Many chronically ill people are often covered under Medicare provisions and/or Medicaid (a medical benefits program administered by states and subsidized by the federal government). Be aware that Medicaid is not accepted by all doctors due to very low reimbursement rates being reported. So, what we all are left with is a healthcare system which is certainly not fair nor easy. Thus it becomes all the more important for patients to learn how to make the most of what is available to them.

Primary care physicians (PCPs), most often internists, but who can also be general or family practitioners or doctors who specialize in geriatric or pediatric care, are usually the first point of consultation. Patients, especially those who have developed chronic and multiple health problems, really need someone to help oversee things and guide them along, especially when they are too sick to do so on their own. A capable, open-minded PCP can be quite instrumental in helping patients connect with other doctors (even if they themselves are not highly knowledgeable about CFS/CFIDS/ME and FM) who can evaluate, order appropriate tests, and recommend treatments to minimize symptoms, reduce exacerbations and improve daily function.

It is highly unlikely that any single healthcare provider is able to adequately address all of medical issues found in CFS/CFIDS/ME or FM. These illnesses are complicated, affect many body systems, and respond best to a multi-pronged treatment approach. Specialists can get the ball rolling but, by and large, they do not get involved with ongoing care. Therefore, this  highlights the need and benefit of finding a  good PCP and learning how to work with him or her. There are things patients should look for in primary care physicians and some things which are reasonable to expect from them as well as ways for patients to make the best use of time spent with their doctor.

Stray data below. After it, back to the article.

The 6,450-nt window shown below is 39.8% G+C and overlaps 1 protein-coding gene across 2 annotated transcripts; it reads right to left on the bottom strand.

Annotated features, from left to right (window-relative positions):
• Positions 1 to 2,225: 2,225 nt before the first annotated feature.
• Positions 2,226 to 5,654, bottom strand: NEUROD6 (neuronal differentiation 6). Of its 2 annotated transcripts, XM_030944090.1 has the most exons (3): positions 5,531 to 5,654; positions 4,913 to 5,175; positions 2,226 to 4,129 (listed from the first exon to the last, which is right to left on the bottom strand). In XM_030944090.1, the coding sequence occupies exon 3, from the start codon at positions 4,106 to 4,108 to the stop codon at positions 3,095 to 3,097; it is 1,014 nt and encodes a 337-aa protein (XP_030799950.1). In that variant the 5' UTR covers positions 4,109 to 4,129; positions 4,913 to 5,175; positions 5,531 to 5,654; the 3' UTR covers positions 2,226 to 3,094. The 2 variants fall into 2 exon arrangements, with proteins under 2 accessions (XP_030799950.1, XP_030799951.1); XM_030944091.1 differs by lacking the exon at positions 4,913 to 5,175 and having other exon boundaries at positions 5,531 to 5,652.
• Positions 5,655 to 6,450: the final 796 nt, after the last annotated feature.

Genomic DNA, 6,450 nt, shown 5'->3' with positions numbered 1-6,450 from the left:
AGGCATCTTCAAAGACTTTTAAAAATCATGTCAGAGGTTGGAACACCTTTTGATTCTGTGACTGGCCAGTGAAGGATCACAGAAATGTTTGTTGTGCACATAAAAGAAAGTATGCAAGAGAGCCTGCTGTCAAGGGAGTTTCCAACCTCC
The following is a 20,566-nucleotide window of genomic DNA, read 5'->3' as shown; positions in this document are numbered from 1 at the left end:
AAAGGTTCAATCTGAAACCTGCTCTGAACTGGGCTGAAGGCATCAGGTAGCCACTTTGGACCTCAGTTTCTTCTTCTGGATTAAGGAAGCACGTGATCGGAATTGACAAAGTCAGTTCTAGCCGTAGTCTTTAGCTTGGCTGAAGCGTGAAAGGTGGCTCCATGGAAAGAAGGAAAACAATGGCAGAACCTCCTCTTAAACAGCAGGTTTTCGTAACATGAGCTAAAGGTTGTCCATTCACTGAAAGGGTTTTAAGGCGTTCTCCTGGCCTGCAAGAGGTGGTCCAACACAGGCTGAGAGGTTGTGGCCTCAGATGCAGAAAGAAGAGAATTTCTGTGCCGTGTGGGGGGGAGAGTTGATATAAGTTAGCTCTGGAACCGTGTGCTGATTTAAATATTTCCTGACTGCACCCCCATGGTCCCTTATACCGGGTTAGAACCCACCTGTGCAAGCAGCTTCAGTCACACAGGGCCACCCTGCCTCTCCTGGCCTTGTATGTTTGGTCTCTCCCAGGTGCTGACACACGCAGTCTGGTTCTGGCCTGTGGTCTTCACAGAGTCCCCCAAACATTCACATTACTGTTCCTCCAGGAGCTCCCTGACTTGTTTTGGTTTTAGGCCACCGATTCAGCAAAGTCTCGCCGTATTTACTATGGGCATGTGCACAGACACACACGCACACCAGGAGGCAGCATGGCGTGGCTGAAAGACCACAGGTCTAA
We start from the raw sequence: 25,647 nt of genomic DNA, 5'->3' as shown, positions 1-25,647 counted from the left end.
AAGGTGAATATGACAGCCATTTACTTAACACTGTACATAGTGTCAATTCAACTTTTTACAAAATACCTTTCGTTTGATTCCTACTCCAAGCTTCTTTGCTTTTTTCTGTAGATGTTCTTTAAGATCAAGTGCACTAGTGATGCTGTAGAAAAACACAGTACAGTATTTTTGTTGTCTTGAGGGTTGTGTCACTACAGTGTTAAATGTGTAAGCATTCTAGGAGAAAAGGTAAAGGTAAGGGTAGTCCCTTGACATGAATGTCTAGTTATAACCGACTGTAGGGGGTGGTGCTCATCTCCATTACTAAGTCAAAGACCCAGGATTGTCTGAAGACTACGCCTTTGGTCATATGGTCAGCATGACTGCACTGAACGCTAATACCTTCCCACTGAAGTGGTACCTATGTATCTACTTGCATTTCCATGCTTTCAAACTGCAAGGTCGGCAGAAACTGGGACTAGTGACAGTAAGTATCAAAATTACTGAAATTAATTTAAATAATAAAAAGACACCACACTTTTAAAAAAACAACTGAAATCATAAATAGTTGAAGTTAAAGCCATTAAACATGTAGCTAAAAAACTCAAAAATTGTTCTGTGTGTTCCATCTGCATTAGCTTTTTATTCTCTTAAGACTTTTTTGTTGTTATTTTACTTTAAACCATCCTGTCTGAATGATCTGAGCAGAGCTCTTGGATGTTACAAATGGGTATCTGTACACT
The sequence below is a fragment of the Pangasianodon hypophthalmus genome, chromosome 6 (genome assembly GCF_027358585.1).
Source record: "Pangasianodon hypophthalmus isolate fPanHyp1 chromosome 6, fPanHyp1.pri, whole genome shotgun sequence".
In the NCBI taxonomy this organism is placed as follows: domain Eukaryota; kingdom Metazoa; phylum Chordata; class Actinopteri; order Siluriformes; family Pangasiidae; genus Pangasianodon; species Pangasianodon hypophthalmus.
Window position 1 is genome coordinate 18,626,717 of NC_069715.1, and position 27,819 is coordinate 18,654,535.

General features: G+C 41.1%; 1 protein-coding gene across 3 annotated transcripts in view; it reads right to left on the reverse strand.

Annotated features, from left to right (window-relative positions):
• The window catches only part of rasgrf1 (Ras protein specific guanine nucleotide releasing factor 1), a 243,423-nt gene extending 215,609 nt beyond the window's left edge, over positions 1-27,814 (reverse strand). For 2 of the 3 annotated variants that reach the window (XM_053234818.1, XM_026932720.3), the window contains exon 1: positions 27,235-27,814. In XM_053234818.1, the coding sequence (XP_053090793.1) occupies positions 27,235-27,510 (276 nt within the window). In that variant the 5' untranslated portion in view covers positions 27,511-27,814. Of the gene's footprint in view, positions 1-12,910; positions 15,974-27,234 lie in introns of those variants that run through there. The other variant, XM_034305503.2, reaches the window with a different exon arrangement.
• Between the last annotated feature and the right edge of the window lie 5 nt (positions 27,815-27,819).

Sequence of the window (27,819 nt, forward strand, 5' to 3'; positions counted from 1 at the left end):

Tips on how to get the most out of a doctor's visit

Finding a primary care physician has become a challenge for many patients around the country and this is becoming a frequent topic reviewed in magazines. Even aside from someone seeking medical care for CFS/CFIDS/ME or FM, time allotted for appointments with physicians is shrinking. So patients, like it or not, must prepare for them as carefully and thoroughly as possible. Many, but not all, of the tips and recommendations listed below are those provided by Dr. Lucinda Bateman in a workshop at the 2007 International Association of Chronic Fatigue Syndrome/Myalgic Encephalopathy (IACFS/ME) Conference.

  • Primary care physicians/providers should be personable, open-minded, accessible and up-to-date. As patients, many of us realize that finding someone who satisfies even these four qualities might be a challenge. One important thing to remember is that this will be the doctor with whom patients will likely have the most contact and therefore, this needs to be someone with whom they can comfortably communicate.